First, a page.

Supreme Court Takes Middle School Strip Search Case

More than a year ago, I wrote about an Arizona middle school student who was strip searched by school officials after being caught with Advil, a legal non-prescription, over-the-counter pain reliever, in her possession.

Yesterday, the Supreme Court agreed to hear the case and determine whether her parents can pursue a claim against the school district:

The strip-search case was brought by the mother of Savana Redding, who in 2003 was an eighth-grade student at a public middle school in Safford, Ariz. Another student, found with ibuprofen pills in violation of a strict school policy, said Savana had given them to her.

School officials searched Savana’s belongings, made her strip to her bra and underwear, and ordered her, in the words of an appeals court, “to pull her bra out to the side and shake it” and “pull out her underwear at the crotch and shake it.” No pills were found. The pills that prompted the search had the potency of two over-the-counter Advil capsules.

A trial judge dismissed the parent’s case against the school officials, ruling that they were immune from suit. After a divided panel of the United States Court of Appeals for the Ninth Circuit affirmed that decision, the full appeals court agreed to a rehearing. By 6 to 5, a larger panel of the court reversed the decision, saying the suit could go forward against the assistant principal who had ordered the search.

“It does not require a constitutional scholar to conclude that a nude search of a 13-year-old child is an invasion of constitutional rights of some magnitude,” Judge Kim McLane Wardlaw wrote for the majority, quoting a decision in another case. “More than that: it is a violation of any known principle of human dignity.”

Judge Michael Daly Hawkins, dissenting, said the case was in some ways “a close call,” given the “humiliation and degradation” Savana had endured. But, Judge Hawkins concluded, “I do not think it was unreasonable for school officials, acting in good faith, to conduct the search in an effort to obviate a potential threat to the health and safety of their students.”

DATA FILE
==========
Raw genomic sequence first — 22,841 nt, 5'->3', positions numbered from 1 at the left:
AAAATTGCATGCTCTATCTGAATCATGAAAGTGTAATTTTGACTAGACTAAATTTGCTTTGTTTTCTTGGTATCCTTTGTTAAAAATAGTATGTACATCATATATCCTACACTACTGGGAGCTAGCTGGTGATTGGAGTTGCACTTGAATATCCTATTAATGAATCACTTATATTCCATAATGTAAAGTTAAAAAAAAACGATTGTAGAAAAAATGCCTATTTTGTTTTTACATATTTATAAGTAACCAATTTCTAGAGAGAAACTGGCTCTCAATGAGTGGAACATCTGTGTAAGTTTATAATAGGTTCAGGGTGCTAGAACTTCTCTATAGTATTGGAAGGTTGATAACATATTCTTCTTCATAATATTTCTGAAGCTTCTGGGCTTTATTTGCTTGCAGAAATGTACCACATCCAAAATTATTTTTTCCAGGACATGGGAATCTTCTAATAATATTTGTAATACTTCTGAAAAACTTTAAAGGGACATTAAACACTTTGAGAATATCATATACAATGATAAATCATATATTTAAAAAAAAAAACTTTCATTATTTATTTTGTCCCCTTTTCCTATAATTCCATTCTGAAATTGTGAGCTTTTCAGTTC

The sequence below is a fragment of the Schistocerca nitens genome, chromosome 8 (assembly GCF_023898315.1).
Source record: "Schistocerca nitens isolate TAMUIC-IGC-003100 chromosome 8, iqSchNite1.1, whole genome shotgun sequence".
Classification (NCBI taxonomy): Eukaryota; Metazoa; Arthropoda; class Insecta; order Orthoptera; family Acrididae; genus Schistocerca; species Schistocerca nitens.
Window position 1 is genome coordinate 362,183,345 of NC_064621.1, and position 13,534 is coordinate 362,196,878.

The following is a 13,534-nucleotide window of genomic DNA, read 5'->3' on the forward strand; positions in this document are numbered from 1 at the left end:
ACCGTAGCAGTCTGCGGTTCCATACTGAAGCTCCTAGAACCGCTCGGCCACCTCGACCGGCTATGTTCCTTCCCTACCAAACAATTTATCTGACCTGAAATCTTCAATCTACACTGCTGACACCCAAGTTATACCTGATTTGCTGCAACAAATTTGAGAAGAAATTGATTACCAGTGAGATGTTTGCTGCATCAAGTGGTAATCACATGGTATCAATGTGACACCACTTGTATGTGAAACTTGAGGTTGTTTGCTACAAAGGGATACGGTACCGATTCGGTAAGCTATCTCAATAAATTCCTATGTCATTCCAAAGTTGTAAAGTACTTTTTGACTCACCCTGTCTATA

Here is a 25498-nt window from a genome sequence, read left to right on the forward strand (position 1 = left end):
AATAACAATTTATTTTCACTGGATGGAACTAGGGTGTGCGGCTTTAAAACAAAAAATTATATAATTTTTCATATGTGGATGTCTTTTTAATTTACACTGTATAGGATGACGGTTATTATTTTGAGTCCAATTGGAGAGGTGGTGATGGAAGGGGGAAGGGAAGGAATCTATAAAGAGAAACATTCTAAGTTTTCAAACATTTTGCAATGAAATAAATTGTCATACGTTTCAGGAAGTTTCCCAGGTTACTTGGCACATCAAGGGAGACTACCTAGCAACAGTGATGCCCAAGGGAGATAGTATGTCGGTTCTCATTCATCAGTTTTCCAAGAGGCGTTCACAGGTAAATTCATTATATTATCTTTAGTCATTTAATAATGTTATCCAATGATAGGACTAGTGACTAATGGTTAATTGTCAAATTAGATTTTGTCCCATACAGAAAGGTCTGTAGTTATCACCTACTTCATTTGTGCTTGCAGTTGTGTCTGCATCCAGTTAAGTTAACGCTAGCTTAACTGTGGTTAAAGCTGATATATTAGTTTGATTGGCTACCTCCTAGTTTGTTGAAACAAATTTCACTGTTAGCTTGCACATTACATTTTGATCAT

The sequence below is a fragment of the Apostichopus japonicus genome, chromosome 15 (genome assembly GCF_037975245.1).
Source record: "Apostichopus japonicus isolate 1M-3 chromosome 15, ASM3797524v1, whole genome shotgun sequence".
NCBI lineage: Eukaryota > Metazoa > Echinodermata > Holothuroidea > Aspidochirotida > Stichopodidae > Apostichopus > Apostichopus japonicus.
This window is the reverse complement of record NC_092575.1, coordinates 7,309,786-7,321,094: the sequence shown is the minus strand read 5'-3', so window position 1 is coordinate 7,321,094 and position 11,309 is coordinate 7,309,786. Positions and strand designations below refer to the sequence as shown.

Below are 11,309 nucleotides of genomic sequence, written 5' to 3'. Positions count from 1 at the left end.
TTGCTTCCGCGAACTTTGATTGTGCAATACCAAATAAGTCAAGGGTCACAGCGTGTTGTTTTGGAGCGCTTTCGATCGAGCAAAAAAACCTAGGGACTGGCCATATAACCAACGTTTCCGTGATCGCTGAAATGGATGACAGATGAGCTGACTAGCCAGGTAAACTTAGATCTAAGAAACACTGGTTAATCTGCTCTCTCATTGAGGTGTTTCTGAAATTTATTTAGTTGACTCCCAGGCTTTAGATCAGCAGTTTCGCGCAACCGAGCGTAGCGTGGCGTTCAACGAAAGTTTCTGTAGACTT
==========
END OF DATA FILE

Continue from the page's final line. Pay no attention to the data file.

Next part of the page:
“I would find this search constitutional,” he wrote, “and would certainly forgive the Safford officials’ mistake as reasonable.”

The more important question, though, is what business school officials had in conducting a strip search to begin with. Isn’t that something that should have been done by a police officer with a search warrant issued on probable cause ?

  • Akston

    And OVER TWO ADVIL??!! Yeah. That’s reasonable.

  • JackAcid

    Holly crap! A kid being strip searched? Was this with or without police presence? I remember when I was in school I told the principal to shove it up his bum when he threatened to paddle me over calling a teacher a bitch. The kid could’ve demanded police. Parents need to use this as an example of when to tell administration to shove it.

    If this were to have happened to my kid, I can assure you, there would be people in jail over that. I don’t like to see anyone loose a job or get in trouble over being concerned for the wellbeing of their students, but this went WAY too far. It went well beyond concern to outright paranoia. It was ibuprofen for goodness sake!

    I did know someone who had a prescription for aspirin gum and was given a three day suspension for having ‘drugs’ and gum in school. That was in ’84.

    Did the school administration even contact the kids parents? Did they even offer to call police? did this kid have ANY choice in the matter? I’d love to see the school policy that says it’s OK to do this.

  • Peter

    What I do not understand is how the case got thrown out because the officials were “immune from suit”. Nobody should be immune from suit, escpecially school officials. They should be under strict scrutiny at all times.

  • kent beuchert

    Could someone explain the prohibition of either Advil or ibuprofen in schools? What!?!?!

  • Monkt

    From the 13 year old’s statement:
    “I was embarrassed and scared, but I felt I would be in more trouble if I did not do what they asked. I held my head down so that they could not see that I was about to cry.”

    That is rape plain and simple.